Academic journal article Canadian Journal of Administrative Sciences

Diversity Management versus Gender Equality: The Finnish Case

Academic journal article Canadian Journal of Administrative Sciences

Diversity Management versus Gender Equality: The Finnish Case

Article excerpt


The notion of diversity management (DM) has in recent years spread out from its Anglo-American origins. However, few studies have theorized how alternate discourses established in particular societal contexts can challenge penetration of the organizational agenda by DM discourse. Based on a study of corporate websites, we offer a description of DM discourse in Finnish companies. We show how gender equality as an institutionalized societal discourse shapes the meanings attached to DM, and discuss the power effects of this intertwining. For the burgeoning research on diversity management, the Finnish case illuminates how a gender egalitarian context affects the inclusion of certain manifestations of diversity (and its management), while excluding others. Copyright © 2009 ASAC. Published by John Wiley & Sons, Ltd.

JEL classification: M16

Keywords: diversity management, gender, equality, discourse, Finland


Au cours des dernières années, le concept de gestion de la diversité (désormais DM) s'est répandu au-delà du monde anglo-saxon dans lequel il est né. Cependant, peu d'études ont théorisé la manière dont d'autres discours, nés dans des contextes sociaux différents, remettent en question l'influence de la DM sur les objectifs des entreprises. Dans le présent article, nous proposons une description des discours sur la DM dans les compagnies finlandaises, en nous appuyant sur une étude des sites web d'entreprises. Nous montrons comment la parité homme/femme en tant que discours social institutionnalisé façonne les interprétations de la DM et examinons les effets de cette interdépendance. Dans le champ prometteur des recherches sur la gestion de la diversité, le cas finlandais montre comment un contexte marqué par l'égalité des sexes entraîne l'inclusion de certaines manifestations de la diversité (et de sa gestion) tout en en excluant d'autres. Copyright © 2009 ASAC. Published by John Wiley & Sons, Ltd.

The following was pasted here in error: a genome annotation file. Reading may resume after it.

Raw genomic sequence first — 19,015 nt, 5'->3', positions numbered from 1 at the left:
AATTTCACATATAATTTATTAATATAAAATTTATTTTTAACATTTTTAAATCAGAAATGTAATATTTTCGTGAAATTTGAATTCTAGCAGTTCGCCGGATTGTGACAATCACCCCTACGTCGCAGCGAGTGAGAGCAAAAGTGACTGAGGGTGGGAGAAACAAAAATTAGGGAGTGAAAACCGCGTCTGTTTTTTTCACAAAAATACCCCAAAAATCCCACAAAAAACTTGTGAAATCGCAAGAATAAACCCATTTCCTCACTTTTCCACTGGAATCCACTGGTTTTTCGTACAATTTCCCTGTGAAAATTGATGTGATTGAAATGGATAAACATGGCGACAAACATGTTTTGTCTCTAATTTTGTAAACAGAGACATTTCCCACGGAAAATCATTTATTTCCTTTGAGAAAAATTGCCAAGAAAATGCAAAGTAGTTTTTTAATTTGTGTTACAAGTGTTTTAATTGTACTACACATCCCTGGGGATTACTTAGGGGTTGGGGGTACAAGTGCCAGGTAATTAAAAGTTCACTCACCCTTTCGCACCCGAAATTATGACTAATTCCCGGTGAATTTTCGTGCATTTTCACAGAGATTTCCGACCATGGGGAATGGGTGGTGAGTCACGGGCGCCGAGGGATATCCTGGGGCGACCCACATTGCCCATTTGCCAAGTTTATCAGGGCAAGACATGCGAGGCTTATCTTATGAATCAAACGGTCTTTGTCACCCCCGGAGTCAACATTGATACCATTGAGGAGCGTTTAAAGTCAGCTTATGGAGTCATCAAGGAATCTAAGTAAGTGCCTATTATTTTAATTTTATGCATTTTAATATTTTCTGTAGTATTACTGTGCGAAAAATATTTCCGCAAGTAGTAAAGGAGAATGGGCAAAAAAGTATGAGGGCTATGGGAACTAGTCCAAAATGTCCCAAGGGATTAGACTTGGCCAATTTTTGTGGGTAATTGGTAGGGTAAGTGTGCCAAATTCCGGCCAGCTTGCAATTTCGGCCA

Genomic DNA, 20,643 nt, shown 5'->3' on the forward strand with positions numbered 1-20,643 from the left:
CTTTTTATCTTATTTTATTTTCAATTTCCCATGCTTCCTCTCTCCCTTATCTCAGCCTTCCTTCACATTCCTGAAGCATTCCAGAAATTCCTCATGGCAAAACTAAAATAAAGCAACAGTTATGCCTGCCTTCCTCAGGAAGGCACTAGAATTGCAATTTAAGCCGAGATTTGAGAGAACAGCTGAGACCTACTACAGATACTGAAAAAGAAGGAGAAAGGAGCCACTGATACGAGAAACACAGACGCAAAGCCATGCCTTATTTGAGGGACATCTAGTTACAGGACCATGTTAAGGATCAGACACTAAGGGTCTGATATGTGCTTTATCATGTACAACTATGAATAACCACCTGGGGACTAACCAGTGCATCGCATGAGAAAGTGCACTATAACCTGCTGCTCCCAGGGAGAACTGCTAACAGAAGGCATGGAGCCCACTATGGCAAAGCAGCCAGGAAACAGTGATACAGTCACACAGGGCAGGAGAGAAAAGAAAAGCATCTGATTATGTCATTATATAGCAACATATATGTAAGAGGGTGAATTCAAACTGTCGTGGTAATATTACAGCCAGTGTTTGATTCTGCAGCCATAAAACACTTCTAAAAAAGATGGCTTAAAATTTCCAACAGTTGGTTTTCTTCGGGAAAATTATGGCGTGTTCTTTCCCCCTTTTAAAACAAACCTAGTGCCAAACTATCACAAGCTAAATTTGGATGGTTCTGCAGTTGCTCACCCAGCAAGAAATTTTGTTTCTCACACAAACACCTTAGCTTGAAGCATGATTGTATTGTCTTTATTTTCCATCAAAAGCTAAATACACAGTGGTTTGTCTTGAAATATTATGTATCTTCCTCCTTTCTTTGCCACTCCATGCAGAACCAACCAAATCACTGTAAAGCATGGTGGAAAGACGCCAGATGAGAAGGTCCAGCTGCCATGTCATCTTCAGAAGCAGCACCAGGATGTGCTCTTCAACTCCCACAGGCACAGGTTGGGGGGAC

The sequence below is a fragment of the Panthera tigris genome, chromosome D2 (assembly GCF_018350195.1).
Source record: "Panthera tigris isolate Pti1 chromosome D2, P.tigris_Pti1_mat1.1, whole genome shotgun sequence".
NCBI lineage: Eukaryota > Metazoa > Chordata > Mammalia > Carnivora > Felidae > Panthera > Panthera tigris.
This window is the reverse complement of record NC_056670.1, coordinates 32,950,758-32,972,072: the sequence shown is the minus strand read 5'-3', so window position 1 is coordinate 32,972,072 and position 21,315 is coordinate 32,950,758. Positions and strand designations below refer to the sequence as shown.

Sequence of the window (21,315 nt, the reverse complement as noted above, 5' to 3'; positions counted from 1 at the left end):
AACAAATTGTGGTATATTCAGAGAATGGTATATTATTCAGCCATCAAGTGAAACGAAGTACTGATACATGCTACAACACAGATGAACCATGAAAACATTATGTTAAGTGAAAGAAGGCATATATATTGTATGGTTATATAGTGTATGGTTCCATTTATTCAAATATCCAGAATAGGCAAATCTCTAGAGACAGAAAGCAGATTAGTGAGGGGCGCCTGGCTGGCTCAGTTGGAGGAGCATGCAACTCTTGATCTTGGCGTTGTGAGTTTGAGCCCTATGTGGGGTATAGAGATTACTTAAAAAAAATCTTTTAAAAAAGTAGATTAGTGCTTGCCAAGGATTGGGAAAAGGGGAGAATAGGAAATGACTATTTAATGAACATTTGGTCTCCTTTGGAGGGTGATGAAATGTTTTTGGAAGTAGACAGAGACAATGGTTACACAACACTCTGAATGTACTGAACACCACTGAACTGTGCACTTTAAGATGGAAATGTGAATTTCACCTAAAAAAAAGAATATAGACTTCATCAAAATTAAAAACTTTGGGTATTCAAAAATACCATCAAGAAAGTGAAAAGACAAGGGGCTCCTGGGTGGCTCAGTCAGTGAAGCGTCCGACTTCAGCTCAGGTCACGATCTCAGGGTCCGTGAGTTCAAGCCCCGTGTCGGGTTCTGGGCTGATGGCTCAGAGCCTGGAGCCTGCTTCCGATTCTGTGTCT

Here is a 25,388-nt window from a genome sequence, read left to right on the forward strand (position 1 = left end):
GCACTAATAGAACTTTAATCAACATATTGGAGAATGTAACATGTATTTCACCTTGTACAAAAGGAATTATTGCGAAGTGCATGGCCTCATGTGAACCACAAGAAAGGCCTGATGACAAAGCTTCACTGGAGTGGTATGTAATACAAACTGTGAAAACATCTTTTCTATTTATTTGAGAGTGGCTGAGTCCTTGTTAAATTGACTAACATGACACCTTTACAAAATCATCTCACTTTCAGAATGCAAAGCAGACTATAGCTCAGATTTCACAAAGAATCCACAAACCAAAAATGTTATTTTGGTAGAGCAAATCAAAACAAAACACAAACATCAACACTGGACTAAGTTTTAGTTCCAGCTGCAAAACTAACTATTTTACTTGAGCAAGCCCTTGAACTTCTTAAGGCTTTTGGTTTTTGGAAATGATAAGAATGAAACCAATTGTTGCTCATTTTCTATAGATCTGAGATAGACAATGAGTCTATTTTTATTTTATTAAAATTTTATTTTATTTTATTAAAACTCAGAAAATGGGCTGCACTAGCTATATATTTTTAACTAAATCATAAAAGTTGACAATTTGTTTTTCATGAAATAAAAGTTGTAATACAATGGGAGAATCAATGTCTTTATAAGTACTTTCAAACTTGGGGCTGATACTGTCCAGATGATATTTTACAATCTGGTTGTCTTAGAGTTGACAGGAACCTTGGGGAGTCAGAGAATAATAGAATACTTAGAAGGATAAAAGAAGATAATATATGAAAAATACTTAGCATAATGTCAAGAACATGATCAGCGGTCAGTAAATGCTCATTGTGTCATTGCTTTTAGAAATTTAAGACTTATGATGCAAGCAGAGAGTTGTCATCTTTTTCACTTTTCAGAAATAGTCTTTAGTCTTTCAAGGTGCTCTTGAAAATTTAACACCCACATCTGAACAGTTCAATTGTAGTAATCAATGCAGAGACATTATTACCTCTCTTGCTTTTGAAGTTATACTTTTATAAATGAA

Mots-clés: gestion de la diversité, appartenance sexuelle, égalité, discours, Finlande

Managing diversity has emerged as a popular issue in the global economy. Since its adoption by US and Canadian companies and public sector organizations in the 1980s and 1990s (Johnston & Packer, 1987; Kelly & Dobbin, 1998; Miller & Rowney, 1999), diversity management (DM) has assumed greater importance in other parts of the world as well. Specifically, large companies are claiming diversity as a core value, and launching specific diversity policies and programs (Egan & Benedict, 2001). However, it has been difficult to root the DM concept outside Anglophone countries since its development has taken place in a specific multicultural context that is not directly comparable to other cultural contexts that have different histories of diversity, such as the Nordic countries (Billing & Sundin, 2006; Boxenbaum, 2006; Sippola & Smale, 2007), southern Europe (CabralCardoso, 2006), or Oceania (Jones, Pringle, & Shepherd, 2000; Sinclair, 2000).

At the same time, the notion of managing diversity has become unclear and ambiguous as it has been given different meanings in different societal conditions. This means that the ways in which diversity is understood seem to vary considerably between nations and among companies within nations, depending on the particular mix of people representing different backgrounds (Calas & Smircich, 2006). Approaches to DM also vary between multinational companies operating in different cultural locations (Singh & Point, 2004, 2006).

Recent research on DM indicates that it does not, in key respects, differ from other management initiatives and ideas (Czarniawska & Sevon, 1996; Furusten, 1995): the popular label is spread, but the content varies as it is adopted and adapted in different national and local contexts (Boxenbaum, 2006; Miller & Rowney, 1999). Given that DM is important in shaping people's thoughts and beliefs, more understanding of its local forms is needed. …

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